Flashcards in Chemistry 3 - Rates, Equilibrium and Organic Chemistry (C8 - C11) Deck (50)
How do you calculate the rate of a reaction?
Measure the amounts of reactants being used up or products being made over time.
How do you find the rate of reaction from a graph?
How do you find the rate of reaction at any given point on a graph?
The tangent about the point.
What is the minimum amount of energy required by particles to react called?
Why does increasing the temperature of a reaction increase its speed?
Because there is more kinetic energy in the particles, making a larger amount of collisions between them.
What is a method other than temperature of increasing the rate of the reaction by increasing the number of collisions?
Increasing the concentration of the reactants.
How does a Catalyst speed up the rate of a reaction?
They provide an alternate route for the reaction to take place, decreasing the activation energy.
How does a reversible reaction work?
The products of the reaction can react to make the original reactants.
What is an exothermic reaction?
A reaction where the overall energy change is a decrease, energy is given out to the surroundings. A reaction where the energy required to make bonds is less than that required to break them.
What is an endothermic reaction?
A reaction where more energy is required to make bonds than is required to break them, as energy is absorbed from the surroundings.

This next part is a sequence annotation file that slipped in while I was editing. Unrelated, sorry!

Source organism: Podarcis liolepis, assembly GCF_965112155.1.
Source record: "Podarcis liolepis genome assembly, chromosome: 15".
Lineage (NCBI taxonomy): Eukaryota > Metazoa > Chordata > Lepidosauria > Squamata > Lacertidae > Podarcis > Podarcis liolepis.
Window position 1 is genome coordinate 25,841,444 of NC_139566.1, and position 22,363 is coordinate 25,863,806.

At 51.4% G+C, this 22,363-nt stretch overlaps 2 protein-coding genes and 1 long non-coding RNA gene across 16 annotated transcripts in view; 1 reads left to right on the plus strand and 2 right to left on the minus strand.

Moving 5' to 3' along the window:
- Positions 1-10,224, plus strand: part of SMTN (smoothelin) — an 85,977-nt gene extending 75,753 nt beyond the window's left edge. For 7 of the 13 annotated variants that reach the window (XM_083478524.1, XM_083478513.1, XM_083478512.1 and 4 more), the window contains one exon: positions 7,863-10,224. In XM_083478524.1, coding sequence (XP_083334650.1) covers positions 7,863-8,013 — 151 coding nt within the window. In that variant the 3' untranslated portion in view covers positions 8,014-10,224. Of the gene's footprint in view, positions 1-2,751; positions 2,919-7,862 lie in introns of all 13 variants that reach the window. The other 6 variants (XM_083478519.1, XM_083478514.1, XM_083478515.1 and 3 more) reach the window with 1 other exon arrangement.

What is an equilibrium?
A reversible reaction in a closed system where the forward and backward reactions are happening at the same rate.
What happens if you increase the temperature in an equilibrium reaction?
The reaction will favour the endothermic side, which takes in heat, and the rate of this reaction will increase.
What is crude oil?
A mixture of many different compounds, most of which are hydrocarbons.
What are hydrocarbons?
A compound made of carbon and hydrogen atoms in a covalent bond chain.
What are alkanes?
A saturated hydrocarbon. They contain as many hydrogen atoms as possible in their molecules.
What does saturated mean?
It does not have a double bond. They contain as many hydrogen atoms as possible in their molecules.
What is the formula for alkanes?
What is volatility?
The tendency to turn into gas.
What is viscosity?
How thick it is.
Which fractions make better fuels?
Lighter because they ignite more easily and burn well, with cleaner (less smoky) flames.
How do you separate crude oil into separate fractions?
What are the products of complete combustion?
Carbon Dioxide and Water Vapour
What are the products of incomplete combustion?
Carbon Monoxide and Water Vapour
What is cracking?
Breaking a mixture of hydrocarbons up into two or more Alkenes
What is the difference between cracking and Fractional distillation?
The difference is that cracking involves breaking bonds while fractional distillation is just separation of hydrocarbons.
What is formed in complete combustion of an alkene?
Carbon dioxide and water.
How do alkenes react with halogens, hydrogen and water?
By adding atoms across the C=C bond, forming a saturated molecule.
What is the functional group of alcohols?
What is the functional group of carboxylic acids?